On receipt, the cane plants are weighed using a weighbridge, then offloaded into a concreted yard. The cane plants are placed on a conveyor belt and conveyed to the shredders, which fiberise the cane stems. This stage is crucial and makes the extraction process considerably easier.
The shredded sugar cane is fed through a series of four roller mills, where significant pressure is exerted (approximately 200 bars.cm-2), which enables the juice to be extracted. This is collected at each stage and poured into a tank, where it will be pumped for filtration. After the second mill, cane juice is obtained on one side and bagasse on the other. This bagasse will be soaked in agricultural water, added to the third mill, so as to dissolve any remaining fermentable sugars in the cane.
Step two in manufacturing rum
During the second stage, that of fermentation, the raw material is converted into alcohol by adding yeast.
This is when the future rum acquires the characteristics that will give it its identity.
Sugar cane naturally contains components that allow for fermentation.
Adding locally grown yeast only accelerates the process.
There are three techniques for initiating fermentation:
Direct seeding : a yeast preparation is introduced to the tanks before they are filled.
Blending : some of the juice in the tank is removed for distillation; the rest is used to seed another tank.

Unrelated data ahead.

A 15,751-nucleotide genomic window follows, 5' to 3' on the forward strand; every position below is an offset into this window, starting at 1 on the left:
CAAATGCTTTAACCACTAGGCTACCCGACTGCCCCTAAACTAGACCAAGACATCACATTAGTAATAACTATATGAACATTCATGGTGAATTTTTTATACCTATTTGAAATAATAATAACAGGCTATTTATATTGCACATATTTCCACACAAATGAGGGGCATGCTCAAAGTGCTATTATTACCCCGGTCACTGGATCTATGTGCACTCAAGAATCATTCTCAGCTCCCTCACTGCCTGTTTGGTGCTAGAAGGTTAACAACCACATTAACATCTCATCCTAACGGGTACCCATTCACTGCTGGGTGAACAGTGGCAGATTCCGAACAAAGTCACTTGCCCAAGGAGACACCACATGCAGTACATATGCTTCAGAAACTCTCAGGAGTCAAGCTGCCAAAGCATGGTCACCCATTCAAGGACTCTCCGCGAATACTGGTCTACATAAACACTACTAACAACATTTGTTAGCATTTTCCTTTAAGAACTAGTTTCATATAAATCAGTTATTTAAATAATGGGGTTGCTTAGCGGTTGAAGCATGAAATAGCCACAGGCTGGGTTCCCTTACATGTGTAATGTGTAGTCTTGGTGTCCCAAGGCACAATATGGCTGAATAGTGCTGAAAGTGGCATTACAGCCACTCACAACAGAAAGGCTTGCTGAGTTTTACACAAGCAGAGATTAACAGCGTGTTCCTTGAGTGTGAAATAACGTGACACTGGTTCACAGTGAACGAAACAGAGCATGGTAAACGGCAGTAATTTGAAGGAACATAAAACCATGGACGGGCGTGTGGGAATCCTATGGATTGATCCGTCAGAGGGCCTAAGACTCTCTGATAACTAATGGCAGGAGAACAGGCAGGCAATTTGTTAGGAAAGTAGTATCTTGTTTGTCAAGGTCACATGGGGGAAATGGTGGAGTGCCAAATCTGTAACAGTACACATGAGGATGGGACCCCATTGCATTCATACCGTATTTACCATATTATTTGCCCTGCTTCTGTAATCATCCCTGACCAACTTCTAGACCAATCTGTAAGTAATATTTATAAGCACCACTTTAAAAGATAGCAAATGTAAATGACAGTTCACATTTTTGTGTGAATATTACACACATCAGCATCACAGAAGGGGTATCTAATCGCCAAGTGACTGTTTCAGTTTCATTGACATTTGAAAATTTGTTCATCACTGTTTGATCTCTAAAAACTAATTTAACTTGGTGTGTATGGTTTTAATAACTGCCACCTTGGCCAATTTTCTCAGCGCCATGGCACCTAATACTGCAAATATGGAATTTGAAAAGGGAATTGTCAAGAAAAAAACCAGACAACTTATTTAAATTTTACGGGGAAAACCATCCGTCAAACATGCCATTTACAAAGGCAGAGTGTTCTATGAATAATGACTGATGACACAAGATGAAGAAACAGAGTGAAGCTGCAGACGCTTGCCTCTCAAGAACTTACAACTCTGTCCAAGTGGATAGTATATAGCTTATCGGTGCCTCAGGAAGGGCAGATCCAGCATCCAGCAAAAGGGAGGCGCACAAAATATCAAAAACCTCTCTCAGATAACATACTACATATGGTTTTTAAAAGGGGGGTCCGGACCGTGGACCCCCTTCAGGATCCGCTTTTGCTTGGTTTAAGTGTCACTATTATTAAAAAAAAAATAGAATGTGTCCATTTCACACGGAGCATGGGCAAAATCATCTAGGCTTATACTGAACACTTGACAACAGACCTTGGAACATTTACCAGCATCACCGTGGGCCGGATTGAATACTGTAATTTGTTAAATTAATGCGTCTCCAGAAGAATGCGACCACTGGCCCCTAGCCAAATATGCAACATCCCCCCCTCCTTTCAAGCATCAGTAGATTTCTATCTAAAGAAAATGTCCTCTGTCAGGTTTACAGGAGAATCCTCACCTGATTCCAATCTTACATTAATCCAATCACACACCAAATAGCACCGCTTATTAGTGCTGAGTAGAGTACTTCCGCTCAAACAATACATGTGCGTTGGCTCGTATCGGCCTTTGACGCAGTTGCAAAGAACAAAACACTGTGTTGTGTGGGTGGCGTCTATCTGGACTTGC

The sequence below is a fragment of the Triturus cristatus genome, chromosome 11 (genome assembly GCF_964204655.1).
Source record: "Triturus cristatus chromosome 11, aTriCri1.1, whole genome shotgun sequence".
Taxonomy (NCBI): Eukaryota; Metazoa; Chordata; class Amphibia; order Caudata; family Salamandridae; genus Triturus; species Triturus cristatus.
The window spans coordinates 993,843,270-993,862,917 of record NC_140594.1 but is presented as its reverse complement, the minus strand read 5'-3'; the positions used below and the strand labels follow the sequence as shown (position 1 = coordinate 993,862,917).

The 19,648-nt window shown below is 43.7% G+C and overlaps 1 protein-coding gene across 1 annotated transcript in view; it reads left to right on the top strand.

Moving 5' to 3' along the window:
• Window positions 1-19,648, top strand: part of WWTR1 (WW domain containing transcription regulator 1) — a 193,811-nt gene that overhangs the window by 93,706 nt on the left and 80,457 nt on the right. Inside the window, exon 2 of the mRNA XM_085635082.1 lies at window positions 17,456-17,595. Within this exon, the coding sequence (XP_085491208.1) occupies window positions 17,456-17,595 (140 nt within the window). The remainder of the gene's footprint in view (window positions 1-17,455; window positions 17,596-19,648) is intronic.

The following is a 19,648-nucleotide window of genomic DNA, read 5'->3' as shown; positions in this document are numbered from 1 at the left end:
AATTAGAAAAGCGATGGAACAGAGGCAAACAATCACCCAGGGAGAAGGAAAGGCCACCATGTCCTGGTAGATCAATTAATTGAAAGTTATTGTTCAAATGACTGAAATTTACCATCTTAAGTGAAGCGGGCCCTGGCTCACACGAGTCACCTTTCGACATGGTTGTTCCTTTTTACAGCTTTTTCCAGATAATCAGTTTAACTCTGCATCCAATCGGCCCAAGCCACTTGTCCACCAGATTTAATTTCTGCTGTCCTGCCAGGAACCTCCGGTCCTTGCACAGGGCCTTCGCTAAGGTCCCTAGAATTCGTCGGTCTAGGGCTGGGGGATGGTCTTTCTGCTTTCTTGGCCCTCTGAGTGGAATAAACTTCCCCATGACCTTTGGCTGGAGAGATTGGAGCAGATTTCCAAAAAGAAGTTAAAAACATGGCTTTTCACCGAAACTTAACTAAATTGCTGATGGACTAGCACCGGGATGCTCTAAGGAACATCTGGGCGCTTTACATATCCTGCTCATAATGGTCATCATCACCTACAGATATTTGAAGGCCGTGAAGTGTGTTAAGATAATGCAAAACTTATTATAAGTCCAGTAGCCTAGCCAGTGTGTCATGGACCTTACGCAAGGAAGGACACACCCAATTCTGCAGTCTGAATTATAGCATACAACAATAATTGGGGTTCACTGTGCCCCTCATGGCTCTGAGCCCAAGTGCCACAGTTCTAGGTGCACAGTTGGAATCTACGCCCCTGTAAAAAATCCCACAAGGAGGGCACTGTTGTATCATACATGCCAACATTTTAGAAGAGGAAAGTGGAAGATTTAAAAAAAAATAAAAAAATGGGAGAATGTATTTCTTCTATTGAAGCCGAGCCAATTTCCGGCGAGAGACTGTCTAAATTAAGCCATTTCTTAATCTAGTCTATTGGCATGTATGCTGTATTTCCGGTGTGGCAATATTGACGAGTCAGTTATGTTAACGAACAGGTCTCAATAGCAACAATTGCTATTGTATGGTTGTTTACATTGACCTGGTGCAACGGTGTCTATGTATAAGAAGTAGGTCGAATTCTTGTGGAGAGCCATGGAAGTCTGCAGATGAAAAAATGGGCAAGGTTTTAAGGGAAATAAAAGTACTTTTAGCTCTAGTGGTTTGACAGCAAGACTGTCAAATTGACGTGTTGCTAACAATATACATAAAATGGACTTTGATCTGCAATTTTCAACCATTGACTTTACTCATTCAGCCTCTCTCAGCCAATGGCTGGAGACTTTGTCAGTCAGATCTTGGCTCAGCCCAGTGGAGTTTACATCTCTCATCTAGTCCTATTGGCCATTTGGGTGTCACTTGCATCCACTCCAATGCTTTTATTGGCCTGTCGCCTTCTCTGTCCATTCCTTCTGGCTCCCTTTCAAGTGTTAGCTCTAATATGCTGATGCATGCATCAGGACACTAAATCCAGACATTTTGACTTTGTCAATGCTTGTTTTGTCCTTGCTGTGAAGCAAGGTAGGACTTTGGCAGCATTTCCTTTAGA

Bottom-of-the-tank : juice left at the bottom of the tank is used to seed a new tank.
‘‘ The Damoiseau distillery mainly uses the bottom-of-the-tank technique. In the event of the yeast potentially becoming damaged, the company chemist uses direct seeding. He would thus add 10 kg of yeast for 500 hl to achieve the desired concentration (0.2g.l-1). ’’
After a fermentation period somewhere between 24 and 36 hours, which can achieve a wine of around 5% ethanol by volume, the chemist tests the density of the wine. If this is between 996 and 999 g.m-3 the wine is pumped and sent to a vat above the distillation columns.
Accelerating gravity helps clarify the wine. The denser yeast falls to the bottom of the tank. It can then be extracted from the wine for distillation, yeast-free. The remainder in the bottom of the tank is used to seed the cane juice.
However, not all the yeast is extracted in this clarification; the small amounts left in the fermentation wine will be destroyed in the distillation process to follow.
Step three in manufacturing rum
The fermented liquid is then conveyed to the third stage, distillation.